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Scientists set out to discover if insects are disappearing from Britain

Experts believe falling insect numbers explain a decline in some bird species - and they have developed a device to prove their case

By Michael McCarthy, Environment Editor

30 June 2003

Do you remember? Windscreens were covered once, at the end of a car trip in high summer, with an insect massacre: splattered moths and squashed flies and wasps and gnats and God knows what. But in recent years more and more drivers seem to be finding their windscreens clear.

Is it just a vague perception? Or might it correspond to something real and serious, the widespread disappearance of insects in general? Conservationists are starting to think the latter proposition is true, and scientists at the Royal Society for the Protection of Birds have devised a simple but original device to test it.

The splatometer, a piece of PVC film that attaches to the front of your car, will start to give a proper statistical basis to the increasing feeling that insects are vanishing, which is shared by many of Britain's senior entomologists.

"Anecdotal evidence pointing to the decline of British insects abounds," said Dr George McGavin, acting curator of entomology at the Oxford University Museum of Natural History. "Most people over the age of 50 talk of seeing many more species of moths, butterflies and other insects when they were children."

With a colleague, Dr McGavin in 2000 examined insect records in Warwickshire from 100 years ago and the present day, and found that about 20 per cent of the species surveyed (including beetles, bees, dragonflies and butterflies) had disappeared or were in marked decline. A closer examination showed that 394 beetle species alone had been lost, a decline of 24 per cent.

Britain's best insect records are kept by Rothamsted Research, the former government agricultural research station at Harpenden in Hertfordshire. Rothamsted supervises a network of 16 insect suction traps around Britain, which have been emptied daily, with the insects kept, for more than 30 years. This year a pilot project for English Nature assessed how much change there had been in the total weight of insects caught in four traps since 1970.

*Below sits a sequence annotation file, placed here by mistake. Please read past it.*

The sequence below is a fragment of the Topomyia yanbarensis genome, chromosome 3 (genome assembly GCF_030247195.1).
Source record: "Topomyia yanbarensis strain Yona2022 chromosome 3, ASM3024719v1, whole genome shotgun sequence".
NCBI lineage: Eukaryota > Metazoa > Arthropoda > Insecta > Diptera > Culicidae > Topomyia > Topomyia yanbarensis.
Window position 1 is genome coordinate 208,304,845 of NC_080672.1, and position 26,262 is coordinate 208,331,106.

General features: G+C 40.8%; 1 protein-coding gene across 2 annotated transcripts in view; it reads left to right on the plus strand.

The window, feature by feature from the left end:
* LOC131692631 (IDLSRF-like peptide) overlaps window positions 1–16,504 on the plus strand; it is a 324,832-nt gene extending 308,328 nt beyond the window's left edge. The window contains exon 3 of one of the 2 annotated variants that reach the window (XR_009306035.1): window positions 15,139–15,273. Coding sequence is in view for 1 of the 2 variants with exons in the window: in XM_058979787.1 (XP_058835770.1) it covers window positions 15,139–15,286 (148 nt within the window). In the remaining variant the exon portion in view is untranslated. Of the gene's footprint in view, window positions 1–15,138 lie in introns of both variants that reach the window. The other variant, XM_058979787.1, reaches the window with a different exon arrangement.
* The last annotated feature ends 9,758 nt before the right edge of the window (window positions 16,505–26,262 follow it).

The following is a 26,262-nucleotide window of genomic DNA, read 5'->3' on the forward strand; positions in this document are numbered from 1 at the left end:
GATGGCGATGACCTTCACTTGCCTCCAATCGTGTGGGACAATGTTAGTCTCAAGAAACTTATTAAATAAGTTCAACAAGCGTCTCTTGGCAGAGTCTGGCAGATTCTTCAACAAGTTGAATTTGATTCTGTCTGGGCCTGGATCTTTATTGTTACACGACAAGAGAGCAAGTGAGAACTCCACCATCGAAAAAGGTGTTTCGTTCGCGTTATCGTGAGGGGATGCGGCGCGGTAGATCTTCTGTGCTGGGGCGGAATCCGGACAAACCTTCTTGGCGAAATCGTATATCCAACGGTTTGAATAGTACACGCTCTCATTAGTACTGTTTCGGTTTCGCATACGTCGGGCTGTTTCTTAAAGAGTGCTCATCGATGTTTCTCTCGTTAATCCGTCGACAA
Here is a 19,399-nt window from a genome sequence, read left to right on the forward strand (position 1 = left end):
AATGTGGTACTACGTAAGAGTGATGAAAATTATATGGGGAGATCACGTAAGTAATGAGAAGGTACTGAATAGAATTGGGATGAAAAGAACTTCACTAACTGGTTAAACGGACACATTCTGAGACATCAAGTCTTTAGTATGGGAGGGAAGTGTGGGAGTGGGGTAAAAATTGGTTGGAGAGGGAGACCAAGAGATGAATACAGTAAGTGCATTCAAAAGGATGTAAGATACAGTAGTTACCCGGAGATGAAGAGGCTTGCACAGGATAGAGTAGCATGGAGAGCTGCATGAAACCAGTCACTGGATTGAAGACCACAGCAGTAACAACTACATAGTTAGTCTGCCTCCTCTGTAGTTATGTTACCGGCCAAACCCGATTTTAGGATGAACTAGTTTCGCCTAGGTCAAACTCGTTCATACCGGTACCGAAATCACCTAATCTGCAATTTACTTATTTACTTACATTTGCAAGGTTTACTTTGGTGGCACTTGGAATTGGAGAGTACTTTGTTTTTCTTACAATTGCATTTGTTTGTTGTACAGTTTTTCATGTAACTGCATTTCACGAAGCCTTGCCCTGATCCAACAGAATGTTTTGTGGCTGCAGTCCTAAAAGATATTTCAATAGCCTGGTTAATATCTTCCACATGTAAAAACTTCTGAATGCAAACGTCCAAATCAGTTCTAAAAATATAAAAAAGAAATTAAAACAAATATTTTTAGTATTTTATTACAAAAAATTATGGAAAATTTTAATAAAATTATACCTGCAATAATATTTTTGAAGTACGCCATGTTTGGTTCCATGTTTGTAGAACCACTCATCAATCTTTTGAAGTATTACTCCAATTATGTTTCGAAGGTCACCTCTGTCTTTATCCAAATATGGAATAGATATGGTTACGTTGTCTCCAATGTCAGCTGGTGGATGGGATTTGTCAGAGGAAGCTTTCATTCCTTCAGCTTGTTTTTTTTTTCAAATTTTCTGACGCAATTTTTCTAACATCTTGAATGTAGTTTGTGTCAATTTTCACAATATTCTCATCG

There had been no change in the trap at Rothamsted itself, slight declines in traps in Devon and Kent, but a 60 per cent decline in the trap in Herefordshire. "That was a very dramatic drop, but it is not yet possible to speculate on the reasons," said the scientist running the project, Dr Richard Harrington.

When specific records for six moth species at Rothamsted were examined last year, five were found to have suffered substantial declines; many more are now being examined. It is a situation paralleled with butterflies; with bumblebees; and with mayflies, the upwing flies of rivers on which trout feed. The trend seems to be especially serious with Britain's 4,000 beetle species: many, such as ladybirds, are tumbling in numbers.

But although these individual declines are becoming well known, there is a lack of data that might indicate general declines across Britain as a whole, which is where the splatometer comes in. It consists of a simple, postcard- sized piece of transparent PVC film, which sticks to the front of the car - on the bumper, number plate or body - and traps the insects that collide with it.

At the end of a given journey, an identical piece of film is slipped on top of the original to protect its spattered haul, and the whole is peeled off (without leaving a sticky residue) and sent for analysis.